By Ali Caccavella, Anika Van Eaton, and Tyler Wu
on June 17, 2020
“How does the congress member ensure they are hearing directly from students to understand college affordability issues?” —Ben, uAspire fellow, to congressional staffer
This year’s Hill Week didn’t involve traveling to D.C. or navigating the maze of the Capitol Building to find congressional offices. Instead, eight uAspire Student Advocacy Fellows found quiet places in their homes to log onto video conference calls to share their experiences affording non-tuition costs like transportation, food, housing, and course materials.
Last week, uAspire fellows virtually “walked the halls” to meet with 43 state and federal lawmakers, including the offices of Speaker Nancy Pelosi, Senator Bob Casey, Senator Ed Markey, Senator Jim Toomey, Congresswoman Ayanna Pressley, Congressman Kevin McCarthy, and the House Committee on Education and Labor. California Congressman Tony Cardenas attended via Zoom and Massachusetts Congressman Joe Kennedy video-called from his car.
Fellows explained that indirect expenses were prohibitive costs well before COVID-19 and made policy recommendations to reduce the financial burden on students and improve cost communication. Debbie, a Pennsylvania fellow, emphasized the need for “accurate estimates and effective communication. We need transparency.” Ray, also a Pennsylvania fellow, called for “calculated costs of course materials to be included in billable fees and access to open-source educational resources.”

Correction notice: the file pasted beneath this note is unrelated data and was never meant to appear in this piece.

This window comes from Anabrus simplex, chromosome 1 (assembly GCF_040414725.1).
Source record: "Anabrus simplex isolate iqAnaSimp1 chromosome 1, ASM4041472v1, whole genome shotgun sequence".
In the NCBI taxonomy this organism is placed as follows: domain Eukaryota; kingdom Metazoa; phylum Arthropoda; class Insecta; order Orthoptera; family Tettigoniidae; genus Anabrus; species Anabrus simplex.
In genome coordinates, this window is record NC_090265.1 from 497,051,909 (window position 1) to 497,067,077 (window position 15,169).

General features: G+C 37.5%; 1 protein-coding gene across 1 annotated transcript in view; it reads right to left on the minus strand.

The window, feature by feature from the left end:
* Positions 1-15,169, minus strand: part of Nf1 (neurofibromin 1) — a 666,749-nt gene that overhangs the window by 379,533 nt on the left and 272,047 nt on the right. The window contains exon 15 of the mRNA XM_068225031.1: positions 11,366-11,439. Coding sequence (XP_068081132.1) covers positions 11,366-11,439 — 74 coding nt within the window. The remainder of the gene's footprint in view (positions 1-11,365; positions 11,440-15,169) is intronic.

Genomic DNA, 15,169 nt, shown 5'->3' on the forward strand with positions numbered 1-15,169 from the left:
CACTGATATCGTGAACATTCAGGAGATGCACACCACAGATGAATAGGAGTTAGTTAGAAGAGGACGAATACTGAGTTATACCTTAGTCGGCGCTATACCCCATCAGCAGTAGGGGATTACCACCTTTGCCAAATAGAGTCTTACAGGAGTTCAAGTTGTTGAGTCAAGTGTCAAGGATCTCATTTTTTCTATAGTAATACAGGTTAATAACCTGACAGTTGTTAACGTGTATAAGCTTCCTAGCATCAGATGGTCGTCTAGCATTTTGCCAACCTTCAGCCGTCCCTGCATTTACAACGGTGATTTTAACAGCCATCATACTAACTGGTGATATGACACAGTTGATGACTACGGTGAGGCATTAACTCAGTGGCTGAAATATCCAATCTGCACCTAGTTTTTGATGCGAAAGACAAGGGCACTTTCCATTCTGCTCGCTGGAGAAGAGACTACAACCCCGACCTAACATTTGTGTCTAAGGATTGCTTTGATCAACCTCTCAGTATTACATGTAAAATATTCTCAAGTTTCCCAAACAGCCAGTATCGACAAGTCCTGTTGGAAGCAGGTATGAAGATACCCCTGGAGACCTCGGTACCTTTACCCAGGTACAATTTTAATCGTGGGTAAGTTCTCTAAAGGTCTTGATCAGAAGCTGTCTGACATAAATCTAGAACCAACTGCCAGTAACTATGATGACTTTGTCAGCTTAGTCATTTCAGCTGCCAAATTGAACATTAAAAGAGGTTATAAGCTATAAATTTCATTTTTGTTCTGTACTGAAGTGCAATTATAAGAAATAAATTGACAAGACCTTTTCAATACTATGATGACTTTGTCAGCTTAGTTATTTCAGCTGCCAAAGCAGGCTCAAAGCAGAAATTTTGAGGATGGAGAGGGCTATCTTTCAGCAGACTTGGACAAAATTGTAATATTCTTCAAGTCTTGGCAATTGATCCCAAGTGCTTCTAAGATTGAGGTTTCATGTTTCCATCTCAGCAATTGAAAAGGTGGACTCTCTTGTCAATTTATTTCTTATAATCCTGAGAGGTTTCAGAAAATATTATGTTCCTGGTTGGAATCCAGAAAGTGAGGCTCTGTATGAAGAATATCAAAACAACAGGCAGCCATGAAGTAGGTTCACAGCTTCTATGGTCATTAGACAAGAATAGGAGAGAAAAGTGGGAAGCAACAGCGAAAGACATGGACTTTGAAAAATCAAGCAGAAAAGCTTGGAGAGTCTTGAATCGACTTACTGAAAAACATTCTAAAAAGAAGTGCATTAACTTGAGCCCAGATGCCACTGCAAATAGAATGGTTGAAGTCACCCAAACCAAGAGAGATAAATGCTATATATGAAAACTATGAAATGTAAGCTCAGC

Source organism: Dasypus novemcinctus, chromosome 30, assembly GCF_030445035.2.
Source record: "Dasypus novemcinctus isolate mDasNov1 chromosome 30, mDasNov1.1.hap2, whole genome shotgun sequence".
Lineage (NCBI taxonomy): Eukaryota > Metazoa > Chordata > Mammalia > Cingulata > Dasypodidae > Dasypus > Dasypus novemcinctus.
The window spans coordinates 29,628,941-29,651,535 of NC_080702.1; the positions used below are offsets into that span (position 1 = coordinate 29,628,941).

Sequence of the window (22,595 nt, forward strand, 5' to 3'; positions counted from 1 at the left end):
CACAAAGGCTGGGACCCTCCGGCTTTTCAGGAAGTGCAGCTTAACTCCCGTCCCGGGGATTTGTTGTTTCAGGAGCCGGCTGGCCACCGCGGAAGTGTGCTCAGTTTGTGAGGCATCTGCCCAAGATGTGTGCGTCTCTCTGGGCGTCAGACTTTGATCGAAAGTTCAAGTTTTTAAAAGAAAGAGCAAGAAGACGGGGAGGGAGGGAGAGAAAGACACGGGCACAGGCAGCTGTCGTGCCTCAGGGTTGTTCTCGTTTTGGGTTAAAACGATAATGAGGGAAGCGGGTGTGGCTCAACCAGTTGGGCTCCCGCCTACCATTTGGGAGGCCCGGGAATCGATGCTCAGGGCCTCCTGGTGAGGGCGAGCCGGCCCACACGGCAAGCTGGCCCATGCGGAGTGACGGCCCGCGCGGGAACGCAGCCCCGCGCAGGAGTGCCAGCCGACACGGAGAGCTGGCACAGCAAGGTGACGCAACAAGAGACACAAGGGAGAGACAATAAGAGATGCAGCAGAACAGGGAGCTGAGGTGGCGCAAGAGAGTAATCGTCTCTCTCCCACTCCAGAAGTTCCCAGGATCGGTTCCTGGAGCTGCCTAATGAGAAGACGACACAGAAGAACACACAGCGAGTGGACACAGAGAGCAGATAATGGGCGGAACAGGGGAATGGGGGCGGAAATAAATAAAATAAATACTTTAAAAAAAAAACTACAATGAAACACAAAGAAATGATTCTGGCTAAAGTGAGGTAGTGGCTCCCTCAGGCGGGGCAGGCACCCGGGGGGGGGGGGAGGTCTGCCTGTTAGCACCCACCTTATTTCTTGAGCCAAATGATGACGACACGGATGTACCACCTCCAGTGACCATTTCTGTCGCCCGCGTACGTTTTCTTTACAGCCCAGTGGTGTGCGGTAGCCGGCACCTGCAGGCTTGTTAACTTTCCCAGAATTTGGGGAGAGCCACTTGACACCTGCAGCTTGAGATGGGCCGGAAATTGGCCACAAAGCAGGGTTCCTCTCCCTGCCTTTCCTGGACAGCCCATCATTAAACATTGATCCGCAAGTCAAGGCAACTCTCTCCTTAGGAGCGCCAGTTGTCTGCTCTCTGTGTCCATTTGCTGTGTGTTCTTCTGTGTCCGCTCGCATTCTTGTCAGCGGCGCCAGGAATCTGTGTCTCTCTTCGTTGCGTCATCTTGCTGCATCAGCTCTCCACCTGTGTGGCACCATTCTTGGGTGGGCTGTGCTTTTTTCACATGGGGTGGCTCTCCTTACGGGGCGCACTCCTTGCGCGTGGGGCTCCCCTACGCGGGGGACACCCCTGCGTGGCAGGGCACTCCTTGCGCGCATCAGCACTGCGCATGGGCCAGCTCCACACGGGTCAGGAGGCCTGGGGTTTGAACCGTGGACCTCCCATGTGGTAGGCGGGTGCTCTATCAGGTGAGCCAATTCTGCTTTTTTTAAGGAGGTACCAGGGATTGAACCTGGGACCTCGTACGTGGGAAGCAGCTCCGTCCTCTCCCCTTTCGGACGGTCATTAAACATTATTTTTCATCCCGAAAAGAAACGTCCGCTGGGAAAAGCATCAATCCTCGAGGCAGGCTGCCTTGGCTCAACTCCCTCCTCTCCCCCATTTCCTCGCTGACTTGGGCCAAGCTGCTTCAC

After the week of meetings, Junie from Massachusetts said, “We learned elected officials want us to engage and tell them what they should be improving on. My biggest takeaway is that advocacy is very important, and we need to keep it going and even increase it on a greater basis.”
COVID-19 exacerbates the challenges for students. Campus closures have forced students to secure alternate housing, travel home mid-semester, find new sources of food without access to campus food pantries, and buy technology for distance learning with campus libraries closed. However, indirect expenses were derailing college goals before the pandemic, and will continue to be a challenge for students in the fall and beyond.
Annabel from California shared that this advocacy fellowship “made me realize students everywhere are experiencing similar struggles and how policy can help address these challenges.” Especially now, it is vital that students are at the forefront of informing the policies that impact them.
Thanks to the generous support of Lumina Foundation, uAspire Student Advocacy Fellows completed a 70-hour paid fellowship program to build advocacy skills and advance change.